Inovio's CEO, Dr. J. Joseph Kim, said, "We are encouraged by preliminary phase II data showing the WT1 DNA vaccine's potential, administered with our novel delivery technology, to generate T cells and robust antibodies to treat leukemia. These results follow on our recent scientific breakthrough represented by our human data showing the powerful killing effect of T cells generated by our cervical dysplasia therapeutic vaccine.
Leukemia is a malignant disease (cancer) of the bone marrow and blood characterized by the uncontrolled accumulation of blood cells. Leukemia accounts for at least 300,000 new cases and 222,000 deaths worldwide each year. This high ratio of deaths-to-cases (74%) reflects the poor prognosis of leukemia in many parts of the world, where the somewhat complex treatment regimes are not available. Approximately 45,000 new cases of leukemia were diagnosed in 2008 in the US, with 20,000 deaths. This represents 3% of all cancers in the United States, and 30.4% of all blood cancers. It is estimated that approximately $3 billion is spent in the United States each year to treat leukemia.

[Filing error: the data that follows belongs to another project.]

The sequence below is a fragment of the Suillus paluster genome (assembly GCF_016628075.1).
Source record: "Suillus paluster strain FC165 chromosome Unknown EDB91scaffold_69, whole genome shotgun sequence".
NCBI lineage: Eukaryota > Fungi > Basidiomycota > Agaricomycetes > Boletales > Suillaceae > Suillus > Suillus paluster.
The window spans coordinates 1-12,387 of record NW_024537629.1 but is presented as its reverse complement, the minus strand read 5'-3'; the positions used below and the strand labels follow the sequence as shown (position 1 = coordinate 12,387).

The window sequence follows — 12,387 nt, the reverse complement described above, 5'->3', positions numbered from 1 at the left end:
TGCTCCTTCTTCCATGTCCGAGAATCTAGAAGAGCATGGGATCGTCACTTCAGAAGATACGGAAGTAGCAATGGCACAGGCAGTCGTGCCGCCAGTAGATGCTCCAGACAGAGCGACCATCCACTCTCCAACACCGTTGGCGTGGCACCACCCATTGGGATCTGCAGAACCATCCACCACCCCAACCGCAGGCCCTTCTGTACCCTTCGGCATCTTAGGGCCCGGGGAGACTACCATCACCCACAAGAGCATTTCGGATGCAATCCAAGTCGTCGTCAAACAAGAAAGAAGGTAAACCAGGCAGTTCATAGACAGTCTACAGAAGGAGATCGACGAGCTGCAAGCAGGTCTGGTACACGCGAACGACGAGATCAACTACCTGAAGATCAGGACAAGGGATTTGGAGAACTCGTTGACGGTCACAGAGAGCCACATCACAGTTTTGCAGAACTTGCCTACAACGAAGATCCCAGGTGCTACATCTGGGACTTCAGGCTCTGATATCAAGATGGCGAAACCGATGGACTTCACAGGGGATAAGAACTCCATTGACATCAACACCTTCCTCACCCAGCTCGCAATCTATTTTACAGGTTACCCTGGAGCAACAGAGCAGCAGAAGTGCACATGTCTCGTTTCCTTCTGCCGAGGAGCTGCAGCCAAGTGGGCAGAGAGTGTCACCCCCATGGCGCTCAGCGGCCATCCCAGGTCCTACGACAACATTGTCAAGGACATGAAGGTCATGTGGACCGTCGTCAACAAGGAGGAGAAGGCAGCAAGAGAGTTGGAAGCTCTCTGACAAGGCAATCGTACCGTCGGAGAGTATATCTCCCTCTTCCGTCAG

There are five types of leukemia based on rate of development and types of blood cells affected. Two of these are being evaluated in the study discussed in this release: 1) Acute myeloid leukemia (AML), a cancer of the myeloid line of blood cells, is characterized by rapid growth of abnormal white blood cells that accumulate in the bone marrow and interfere with the production of normal blood cells. AML is the most common acute leukemia affecting adults and its incidence increases with age. Only about one-third of those between ages 18-60 who are diag
|SOURCE Inovio Pharmaceuticals, Inc.|
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